US protection for salmon from Idaho, steelhead is here to stay

BOISE, Idaho — A five-year review by U.S. officials has determined that Endangered Species Act protection for ocean salmon and steelhead breeding in the Snake River and its Idaho tributaries should remain in effect.

The National Oceanic and Atmospheric Administration’s Fisheries Division assessment released Thursday found that steelhead, spring and summer chinook, sockeye and fall chinook returning to Idaho in Pacific rivers still need their federal protection.

The protections include restrictions on fishing, restrictions on how much water can be used for irrigation, pollution control for industries, and dam operations in the Columbia and Snake rivers.

The assessment said threats from climate change are increasing the urgency of completing recommended fish recovery actions — including improving fish passage at hydropower dams, restoring their habitats, controlling predators and changing hatchery practices.

Of the four species returning to Idaho, the sockeye salmon is considered the most endangered and was classified as endangered in 1991. The fish reproduce in high mountain lakes in central Idaho, and they staggered toward extinction for much of the 1990s.

A comprehensive hatchery program operated by the Idaho Department of Fish and Game that tracks the genetic histories of individual fish is aimed at restoring the species.

But the sockeye salmon’s population hasn’t improved much since it was listed as endangered, the review said. The species remains “at high risk of extinction” amid challenges posed by climate change, a lack of food in the oceans attributed to global warming and sea lion predation.

Snake River spring and summer chinook, classified as endangered in 1992, includes fish populations in part of the Snake River and in Washington state in the Tucannon, Grande Ronde, and Imnaha rivers. The fish are also considered endangered in parts of Idaho’s Salmon River.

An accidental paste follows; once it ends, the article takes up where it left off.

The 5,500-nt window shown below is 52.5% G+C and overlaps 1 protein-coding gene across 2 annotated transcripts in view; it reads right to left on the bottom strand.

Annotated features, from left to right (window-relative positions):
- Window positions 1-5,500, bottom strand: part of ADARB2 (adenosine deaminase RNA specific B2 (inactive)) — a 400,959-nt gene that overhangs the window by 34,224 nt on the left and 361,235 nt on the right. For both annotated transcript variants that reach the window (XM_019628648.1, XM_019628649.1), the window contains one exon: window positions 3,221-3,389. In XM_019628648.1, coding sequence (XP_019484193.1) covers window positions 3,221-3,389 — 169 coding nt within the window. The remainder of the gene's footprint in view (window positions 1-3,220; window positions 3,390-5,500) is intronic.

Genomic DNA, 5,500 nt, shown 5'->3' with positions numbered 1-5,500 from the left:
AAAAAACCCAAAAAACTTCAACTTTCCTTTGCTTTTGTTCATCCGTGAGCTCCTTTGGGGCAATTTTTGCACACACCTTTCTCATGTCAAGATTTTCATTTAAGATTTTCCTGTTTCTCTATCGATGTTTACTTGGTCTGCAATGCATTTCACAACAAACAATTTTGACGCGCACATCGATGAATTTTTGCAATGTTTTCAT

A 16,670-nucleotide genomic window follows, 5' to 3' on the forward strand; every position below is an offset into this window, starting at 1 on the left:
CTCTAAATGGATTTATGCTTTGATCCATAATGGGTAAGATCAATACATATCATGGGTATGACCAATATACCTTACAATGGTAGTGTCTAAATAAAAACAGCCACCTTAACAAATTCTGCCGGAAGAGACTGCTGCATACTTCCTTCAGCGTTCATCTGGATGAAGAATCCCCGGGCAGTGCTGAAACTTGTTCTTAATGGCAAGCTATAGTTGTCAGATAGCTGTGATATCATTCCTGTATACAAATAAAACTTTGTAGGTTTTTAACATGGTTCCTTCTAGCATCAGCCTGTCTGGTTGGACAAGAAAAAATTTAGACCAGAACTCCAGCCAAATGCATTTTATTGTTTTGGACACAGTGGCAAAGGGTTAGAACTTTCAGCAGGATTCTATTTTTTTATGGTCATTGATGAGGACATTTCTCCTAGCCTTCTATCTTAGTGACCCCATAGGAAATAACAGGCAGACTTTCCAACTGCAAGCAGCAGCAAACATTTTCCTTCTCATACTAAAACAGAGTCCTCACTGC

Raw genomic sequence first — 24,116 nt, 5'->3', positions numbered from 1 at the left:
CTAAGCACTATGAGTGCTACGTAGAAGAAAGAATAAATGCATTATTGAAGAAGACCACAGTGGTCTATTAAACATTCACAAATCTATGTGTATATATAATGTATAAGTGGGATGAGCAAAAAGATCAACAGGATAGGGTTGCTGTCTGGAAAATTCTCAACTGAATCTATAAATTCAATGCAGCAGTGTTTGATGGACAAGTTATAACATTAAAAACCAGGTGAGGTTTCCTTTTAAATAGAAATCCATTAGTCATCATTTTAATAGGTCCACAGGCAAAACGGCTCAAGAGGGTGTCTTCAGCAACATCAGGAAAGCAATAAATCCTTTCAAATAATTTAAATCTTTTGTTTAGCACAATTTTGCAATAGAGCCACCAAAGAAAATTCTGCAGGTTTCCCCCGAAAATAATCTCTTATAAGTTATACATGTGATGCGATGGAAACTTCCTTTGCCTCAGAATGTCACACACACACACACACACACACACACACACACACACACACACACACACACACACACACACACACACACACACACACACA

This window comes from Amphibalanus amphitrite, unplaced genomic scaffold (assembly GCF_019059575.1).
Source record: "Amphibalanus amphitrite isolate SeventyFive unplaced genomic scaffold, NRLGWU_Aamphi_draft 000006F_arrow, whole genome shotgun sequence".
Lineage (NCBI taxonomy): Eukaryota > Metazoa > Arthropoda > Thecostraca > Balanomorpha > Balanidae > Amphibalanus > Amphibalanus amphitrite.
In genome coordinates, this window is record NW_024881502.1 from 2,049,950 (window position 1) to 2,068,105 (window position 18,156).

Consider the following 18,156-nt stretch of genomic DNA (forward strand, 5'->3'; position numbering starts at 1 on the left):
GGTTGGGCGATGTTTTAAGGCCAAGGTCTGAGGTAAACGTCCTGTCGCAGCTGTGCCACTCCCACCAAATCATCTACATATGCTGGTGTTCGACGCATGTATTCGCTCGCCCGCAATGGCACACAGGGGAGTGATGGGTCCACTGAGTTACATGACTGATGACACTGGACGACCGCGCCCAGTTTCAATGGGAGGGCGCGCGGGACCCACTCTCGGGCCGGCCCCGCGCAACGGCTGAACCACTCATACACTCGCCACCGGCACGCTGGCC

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Historically, the fish spawned in Idaho areas they can no longer reach, including above the Hells Canyon Dam and parts of the Clearwater River watershed, the federal assessment said.

“Overall, the information analyzed for this 5-year review indicates an increased level of concern about risk status” for the fish, researchers wrote.

The researchers cited declining population trends and that no fish population reached a minimum threshold set by Interior Columbia’s Technical Recovery Team. The team is working to interpret information related to fish recovery.

Fall chinooks were classified as endangered in 1992 and include fish in the main trunk Snake River below Hells Canyon Dam, the Salmon River and Clearwater River basins and in the Tucannon, Grande Ronde and Imnaha rivers in Washington state.

Those fish can be recovered by reintroducing them above the Hells Canyon Dam complex. But officials in Idaho have fought that option, fearing that protection for fish above the dams could limit farming and ranching activities along the river.

The review found that the risk of fish extinction has decreased for Snake River fall chinook, but “the implementation of sound management measures to address hydropower, habitat, hatcheries, harvest and predation remains essential for recovery.”

Steelhead, a favorite sport fish that was classified as endangered in 1997, includes fish in the Snake, Salmon and Clearwater rivers and in the Tucannon, Grande Ronde and Imnaha rivers in Washington state. The review noted that there is no longer a steelhead that ever rose in tributaries above the Hells Canyon Dam.

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